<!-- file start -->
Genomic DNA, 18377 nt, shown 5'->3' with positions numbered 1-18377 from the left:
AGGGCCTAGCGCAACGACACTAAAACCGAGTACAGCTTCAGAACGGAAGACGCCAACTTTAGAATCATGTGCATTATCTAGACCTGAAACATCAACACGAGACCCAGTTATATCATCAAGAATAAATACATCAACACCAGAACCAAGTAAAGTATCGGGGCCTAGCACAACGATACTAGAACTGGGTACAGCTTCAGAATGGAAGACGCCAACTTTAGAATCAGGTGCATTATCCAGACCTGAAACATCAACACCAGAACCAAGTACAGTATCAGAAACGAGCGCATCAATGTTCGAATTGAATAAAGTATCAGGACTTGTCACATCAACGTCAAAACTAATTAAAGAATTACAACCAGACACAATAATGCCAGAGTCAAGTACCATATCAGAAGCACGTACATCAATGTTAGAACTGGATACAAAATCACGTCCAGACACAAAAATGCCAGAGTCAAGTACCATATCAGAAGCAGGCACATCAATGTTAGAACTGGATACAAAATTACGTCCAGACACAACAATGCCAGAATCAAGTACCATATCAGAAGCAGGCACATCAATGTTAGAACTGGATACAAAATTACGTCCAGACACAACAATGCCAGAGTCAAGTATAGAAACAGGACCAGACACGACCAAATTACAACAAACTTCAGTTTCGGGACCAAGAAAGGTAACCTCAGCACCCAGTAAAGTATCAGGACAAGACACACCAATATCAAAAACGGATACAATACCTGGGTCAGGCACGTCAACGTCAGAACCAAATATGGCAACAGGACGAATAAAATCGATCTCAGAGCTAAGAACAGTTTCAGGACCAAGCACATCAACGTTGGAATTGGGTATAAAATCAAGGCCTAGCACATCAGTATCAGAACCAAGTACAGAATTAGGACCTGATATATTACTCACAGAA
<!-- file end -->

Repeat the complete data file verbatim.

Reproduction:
Genomic DNA, 18377 nt, shown 5'->3' with positions numbered 1-18377 from the left:
AGGGCCTAGCGCAACGACACTAAAACCGAGTACAGCTTCAGAACGGAAGACGCCAACTTTAGAATCATGTGCATTATCTAGACCTGAAACATCAACACGAGACCCAGTTATATCATCAAGAATAAATACATCAACACCAGAACCAAGTAAAGTATCGGGGCCTAGCACAACGATACTAGAACTGGGTACAGCTTCAGAATGGAAGACGCCAACTTTAGAATCAGGTGCATTATCCAGACCTGAAACATCAACACCAGAACCAAGTACAGTATCAGAAACGAGCGCATCAATGTTCGAATTGAATAAAGTATCAGGACTTGTCACATCAACGTCAAAACTAATTAAAGAATTACAACCAGACACAATAATGCCAGAGTCAAGTACCATATCAGAAGCACGTACATCAATGTTAGAACTGGATACAAAATCACGTCCAGACACAAAAATGCCAGAGTCAAGTACCATATCAGAAGCAGGCACATCAATGTTAGAACTGGATACAAAATTACGTCCAGACACAACAATGCCAGAATCAAGTACCATATCAGAAGCAGGCACATCAATGTTAGAACTGGATACAAAATTACGTCCAGACACAACAATGCCAGAGTCAAGTATAGAAACAGGACCAGACACGACCAAATTACAACAAACTTCAGTTTCGGGACCAAGAAAGGTAACCTCAGCACCCAGTAAAGTATCAGGACAAGACACACCAATATCAAAAACGGATACAATACCTGGGTCAGGCACGTCAACGTCAGAACCAAATATGGCAACAGGACGAATAAAATCGATCTCAGAGCTAAGAACAGTTTCAGGACCAAGCACATCAACGTTGGAATTGGGTATAAAATCAAGGCCTAGCACATCAGTATCAGAACCAAGTACAGAATTAGGACCTGATATATTACTCACAGAA